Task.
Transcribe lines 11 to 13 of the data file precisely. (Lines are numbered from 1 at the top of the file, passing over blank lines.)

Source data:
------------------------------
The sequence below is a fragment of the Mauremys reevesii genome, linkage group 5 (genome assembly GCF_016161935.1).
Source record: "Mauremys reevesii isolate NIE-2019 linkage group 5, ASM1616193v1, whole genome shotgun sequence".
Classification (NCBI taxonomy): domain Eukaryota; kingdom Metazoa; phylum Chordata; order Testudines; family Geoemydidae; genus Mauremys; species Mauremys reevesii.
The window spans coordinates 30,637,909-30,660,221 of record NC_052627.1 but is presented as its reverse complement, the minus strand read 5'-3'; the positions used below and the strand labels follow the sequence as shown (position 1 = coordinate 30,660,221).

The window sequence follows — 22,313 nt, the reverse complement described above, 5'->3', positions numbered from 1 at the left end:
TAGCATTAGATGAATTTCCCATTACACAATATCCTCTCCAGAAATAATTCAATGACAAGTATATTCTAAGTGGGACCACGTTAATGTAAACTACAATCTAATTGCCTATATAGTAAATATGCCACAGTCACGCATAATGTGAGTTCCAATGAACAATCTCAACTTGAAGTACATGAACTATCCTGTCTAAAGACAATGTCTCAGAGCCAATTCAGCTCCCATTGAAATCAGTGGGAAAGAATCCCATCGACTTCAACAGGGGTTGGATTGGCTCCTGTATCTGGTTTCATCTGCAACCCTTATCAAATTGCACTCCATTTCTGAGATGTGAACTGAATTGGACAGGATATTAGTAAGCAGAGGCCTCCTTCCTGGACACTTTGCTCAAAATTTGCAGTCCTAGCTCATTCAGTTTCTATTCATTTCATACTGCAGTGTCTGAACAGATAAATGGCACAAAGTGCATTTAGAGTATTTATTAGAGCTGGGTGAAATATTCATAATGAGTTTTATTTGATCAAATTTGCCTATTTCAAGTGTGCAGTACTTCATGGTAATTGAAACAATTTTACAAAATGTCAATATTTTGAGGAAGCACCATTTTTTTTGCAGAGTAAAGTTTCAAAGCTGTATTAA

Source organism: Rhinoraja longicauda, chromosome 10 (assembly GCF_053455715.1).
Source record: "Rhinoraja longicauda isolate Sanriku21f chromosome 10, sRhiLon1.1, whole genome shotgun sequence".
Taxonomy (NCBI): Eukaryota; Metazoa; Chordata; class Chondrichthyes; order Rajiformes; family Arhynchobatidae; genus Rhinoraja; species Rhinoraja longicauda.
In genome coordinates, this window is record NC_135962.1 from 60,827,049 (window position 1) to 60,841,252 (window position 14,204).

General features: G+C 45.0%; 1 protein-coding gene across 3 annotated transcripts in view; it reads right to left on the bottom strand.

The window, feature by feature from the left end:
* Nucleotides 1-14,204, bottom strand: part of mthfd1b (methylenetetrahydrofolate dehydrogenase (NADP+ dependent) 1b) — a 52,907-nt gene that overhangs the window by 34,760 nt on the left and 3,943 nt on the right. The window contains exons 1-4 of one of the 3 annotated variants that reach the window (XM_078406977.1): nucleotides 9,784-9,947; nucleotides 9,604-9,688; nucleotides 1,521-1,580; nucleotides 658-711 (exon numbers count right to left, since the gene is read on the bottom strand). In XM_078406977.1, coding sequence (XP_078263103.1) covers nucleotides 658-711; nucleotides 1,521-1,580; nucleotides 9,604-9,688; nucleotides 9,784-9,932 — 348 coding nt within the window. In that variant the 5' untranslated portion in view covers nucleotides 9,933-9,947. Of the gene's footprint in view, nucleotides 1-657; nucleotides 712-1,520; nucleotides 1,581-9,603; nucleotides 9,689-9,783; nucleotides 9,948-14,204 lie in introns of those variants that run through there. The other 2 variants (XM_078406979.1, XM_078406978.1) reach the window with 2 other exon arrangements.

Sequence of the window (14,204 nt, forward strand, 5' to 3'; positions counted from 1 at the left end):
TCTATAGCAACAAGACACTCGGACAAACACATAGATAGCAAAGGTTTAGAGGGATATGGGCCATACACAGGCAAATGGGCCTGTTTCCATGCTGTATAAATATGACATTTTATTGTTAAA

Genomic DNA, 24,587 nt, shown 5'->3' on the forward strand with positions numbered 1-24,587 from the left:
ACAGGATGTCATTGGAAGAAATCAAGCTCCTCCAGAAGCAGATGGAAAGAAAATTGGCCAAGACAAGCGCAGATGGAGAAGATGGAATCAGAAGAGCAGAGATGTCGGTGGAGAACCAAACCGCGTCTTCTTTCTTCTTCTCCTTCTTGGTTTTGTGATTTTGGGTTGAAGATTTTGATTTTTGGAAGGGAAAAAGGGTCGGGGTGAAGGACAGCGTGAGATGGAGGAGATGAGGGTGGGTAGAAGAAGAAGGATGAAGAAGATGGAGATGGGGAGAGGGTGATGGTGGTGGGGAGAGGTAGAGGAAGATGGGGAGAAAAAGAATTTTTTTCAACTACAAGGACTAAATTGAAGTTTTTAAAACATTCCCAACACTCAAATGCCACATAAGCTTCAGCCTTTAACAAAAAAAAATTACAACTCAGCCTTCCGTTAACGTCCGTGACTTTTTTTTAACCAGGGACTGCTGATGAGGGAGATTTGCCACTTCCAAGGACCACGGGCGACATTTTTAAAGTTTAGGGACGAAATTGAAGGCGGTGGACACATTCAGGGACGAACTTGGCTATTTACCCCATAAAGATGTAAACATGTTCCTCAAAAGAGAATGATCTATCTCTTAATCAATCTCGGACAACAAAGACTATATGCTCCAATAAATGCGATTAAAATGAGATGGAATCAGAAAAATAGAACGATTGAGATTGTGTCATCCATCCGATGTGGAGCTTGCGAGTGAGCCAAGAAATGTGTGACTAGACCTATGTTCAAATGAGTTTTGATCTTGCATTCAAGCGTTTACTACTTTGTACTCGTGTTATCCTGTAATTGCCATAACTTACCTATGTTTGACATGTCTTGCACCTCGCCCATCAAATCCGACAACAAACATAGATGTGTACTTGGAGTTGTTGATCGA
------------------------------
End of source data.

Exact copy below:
General features: G+C 45.0%; 1 protein-coding gene across 3 annotated transcripts in view; it reads right to left on the bottom strand.

The window, feature by feature from the left end:
* Nucleotides 1-14,204, bottom strand: part of mthfd1b (methylenetetrahydrofolate dehydrogenase (NADP+ dependent) 1b) — a 52,907-nt gene that overhangs the window by 34,760 nt on the left and 3,943 nt on the right. The window contains exons 1-4 of one of the 3 annotated variants that reach the window (XM_078406977.1): nucleotides 9,784-9,947; nucleotides 9,604-9,688; nucleotides 1,521-1,580; nucleotides 658-711 (exon numbers count right to left, since the gene is read on the bottom strand). In XM_078406977.1, coding sequence (XP_078263103.1) covers nucleotides 658-711; nucleotides 1,521-1,580; nucleotides 9,604-9,688; nucleotides 9,784-9,932 — 348 coding nt within the window. In that variant the 5' untranslated portion in view covers nucleotides 9,933-9,947. Of the gene's footprint in view, nucleotides 1-657; nucleotides 712-1,520; nucleotides 1,581-9,603; nucleotides 9,689-9,783; nucleotides 9,948-14,204 lie in introns of those variants that run through there. The other 2 variants (XM_078406979.1, XM_078406978.1) reach the window with 2 other exon arrangements.